“Where do you think you are going?” he asked, more in exasperation than enquiry.

“At least we have to eat something.”

“Sure they are edible?”

“Well, you must not join me immediately. Give me thirty minutes. If I have not died by then you can then come tumbling along.”

“That shouldn’t be a problem as long as you tell me the story.”

In a spirited jump the otherwise bent old man reached for the lowest branch of the tree and pulled it down towards him. The fruits were ripe and wasting. Perhaps no mortal had ventured here for ages. It was only as they settled down to brunch that the ancestor opened up at last.

In between mouthfuls of the sweet delicacy he told me of how the islands used to be an unbroken landmass – like the famed Gondwanaland before the continental shift. Until one Caligula of a king decreed that rights to the constituent villages should be ceded on the basis of the number of alphabets in their nomenclatures.

“How could it have been possible to pass such a law?” the inductee queried at last.

“According to legend it all started as a rumour on a market day. Then the people, idolaters as they were, started seeing sense in it…”

“As per how?”

“You see, there were a total of ten villages at the time. The names of two contained five letters, three had four, four had three while one had only two. The people just reasoned with their king that the creator must have had a purpose for variegating the number of letters in them.”

“Just like that?”

“Just like that but trouble didn’t start until the king after that one. A well-known weakling he was only chosen because he appeared the sheep in a den of lions. The kingmakers perceived him as a moderating influence, his other brothers being too highhanded. All the oracles in the land were consulted and, for once, were in agreement.

“Immediately he ascended the throne, however, he changed for the bad. First he eliminated his brothers. Then he faced his opponents. Under him the numerology of nomenclature decree achieved meanings hitherto unattached to it. Being the worst afflicted the village with only two letters in its name returned to the first law of self-defence – they returned to the ways of their forefathers.”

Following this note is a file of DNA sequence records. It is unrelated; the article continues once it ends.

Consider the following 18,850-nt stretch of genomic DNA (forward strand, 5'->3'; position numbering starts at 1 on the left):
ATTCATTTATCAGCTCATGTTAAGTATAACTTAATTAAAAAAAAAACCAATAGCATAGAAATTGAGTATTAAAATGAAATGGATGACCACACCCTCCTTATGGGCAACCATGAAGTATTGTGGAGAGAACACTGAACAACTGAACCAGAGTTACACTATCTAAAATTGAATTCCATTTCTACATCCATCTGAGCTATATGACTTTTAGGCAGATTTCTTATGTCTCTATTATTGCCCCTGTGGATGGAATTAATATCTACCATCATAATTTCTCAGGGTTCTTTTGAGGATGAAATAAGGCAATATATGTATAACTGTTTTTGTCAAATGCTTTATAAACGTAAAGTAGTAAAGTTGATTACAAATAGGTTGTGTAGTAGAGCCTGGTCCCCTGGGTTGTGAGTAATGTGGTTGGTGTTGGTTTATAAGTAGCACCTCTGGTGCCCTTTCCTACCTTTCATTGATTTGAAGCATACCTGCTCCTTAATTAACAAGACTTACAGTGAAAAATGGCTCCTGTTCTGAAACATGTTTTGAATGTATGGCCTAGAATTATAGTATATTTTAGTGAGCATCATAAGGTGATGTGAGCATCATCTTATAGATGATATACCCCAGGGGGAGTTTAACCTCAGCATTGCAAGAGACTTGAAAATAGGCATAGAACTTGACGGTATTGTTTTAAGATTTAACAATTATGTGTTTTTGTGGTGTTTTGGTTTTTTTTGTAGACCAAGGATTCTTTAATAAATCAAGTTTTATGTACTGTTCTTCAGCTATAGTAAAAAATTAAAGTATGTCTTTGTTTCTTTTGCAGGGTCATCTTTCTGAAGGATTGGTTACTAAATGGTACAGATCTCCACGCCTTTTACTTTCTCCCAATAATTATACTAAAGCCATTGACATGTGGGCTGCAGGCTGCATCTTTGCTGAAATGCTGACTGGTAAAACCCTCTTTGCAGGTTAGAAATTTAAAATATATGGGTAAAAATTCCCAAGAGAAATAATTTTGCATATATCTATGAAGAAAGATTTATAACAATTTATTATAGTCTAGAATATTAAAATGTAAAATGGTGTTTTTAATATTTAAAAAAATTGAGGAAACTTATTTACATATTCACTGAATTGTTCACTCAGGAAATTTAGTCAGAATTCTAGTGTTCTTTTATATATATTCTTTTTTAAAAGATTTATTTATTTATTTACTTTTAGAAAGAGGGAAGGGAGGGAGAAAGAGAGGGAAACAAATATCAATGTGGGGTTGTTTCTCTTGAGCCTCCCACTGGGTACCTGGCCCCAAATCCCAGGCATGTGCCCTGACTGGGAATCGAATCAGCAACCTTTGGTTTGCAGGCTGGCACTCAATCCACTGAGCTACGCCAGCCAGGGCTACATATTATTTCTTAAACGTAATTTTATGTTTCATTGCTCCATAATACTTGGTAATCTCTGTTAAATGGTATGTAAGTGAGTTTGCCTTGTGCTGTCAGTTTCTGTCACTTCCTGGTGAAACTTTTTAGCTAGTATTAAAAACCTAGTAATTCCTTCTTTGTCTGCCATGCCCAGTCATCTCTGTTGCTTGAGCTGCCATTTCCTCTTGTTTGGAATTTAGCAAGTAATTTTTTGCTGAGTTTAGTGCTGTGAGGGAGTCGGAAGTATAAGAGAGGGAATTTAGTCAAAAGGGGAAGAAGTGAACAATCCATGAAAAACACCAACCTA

“What could that be?”

“Cannibalism and human sacrifice.”

“You mean they would have eaten us?”

“Oh yes and it wouldn’t have been the first nor the last for that matter. They do it whenever they are pushed against the wall to appease their gods. As you heard, they were in the thick of the preparation for an auspicious headhunt.”

“What gods!”

“That will suffice for now. Let us look for solid food. There are signs that they are about.”

Only then did the inductee take time to survey their abode. Looking at the distant settlement from which they had fled he realised that it had only appeared closer in the morning because of the lights in homesteads. In spite of how grim the result of their capture by the villagers now appeared he felt no qualms whatsoever.

“That should in no way debar you from telling me the story you have started,” he said as if in answer to the ancestor’s latest suggestion.

To the inductee’s surprise the ancestor in a rather bizarre show of grace beheld his forefinger of his right hand between his upper and lower dentition in an exaggerated bite. Promptly removing the finger – lest it be bitten off, perhaps – he flagged it to and fro in a gesture that locally signified reprieve. As though much more than harm would have befallen the inductee had he not persevered to importune him to bequest these tales from way back when paths yet coursed routes beneath the breadfruit trees of Hometown.

Notwithstanding that even though more than a million more of them are told, half its story would not even have been told.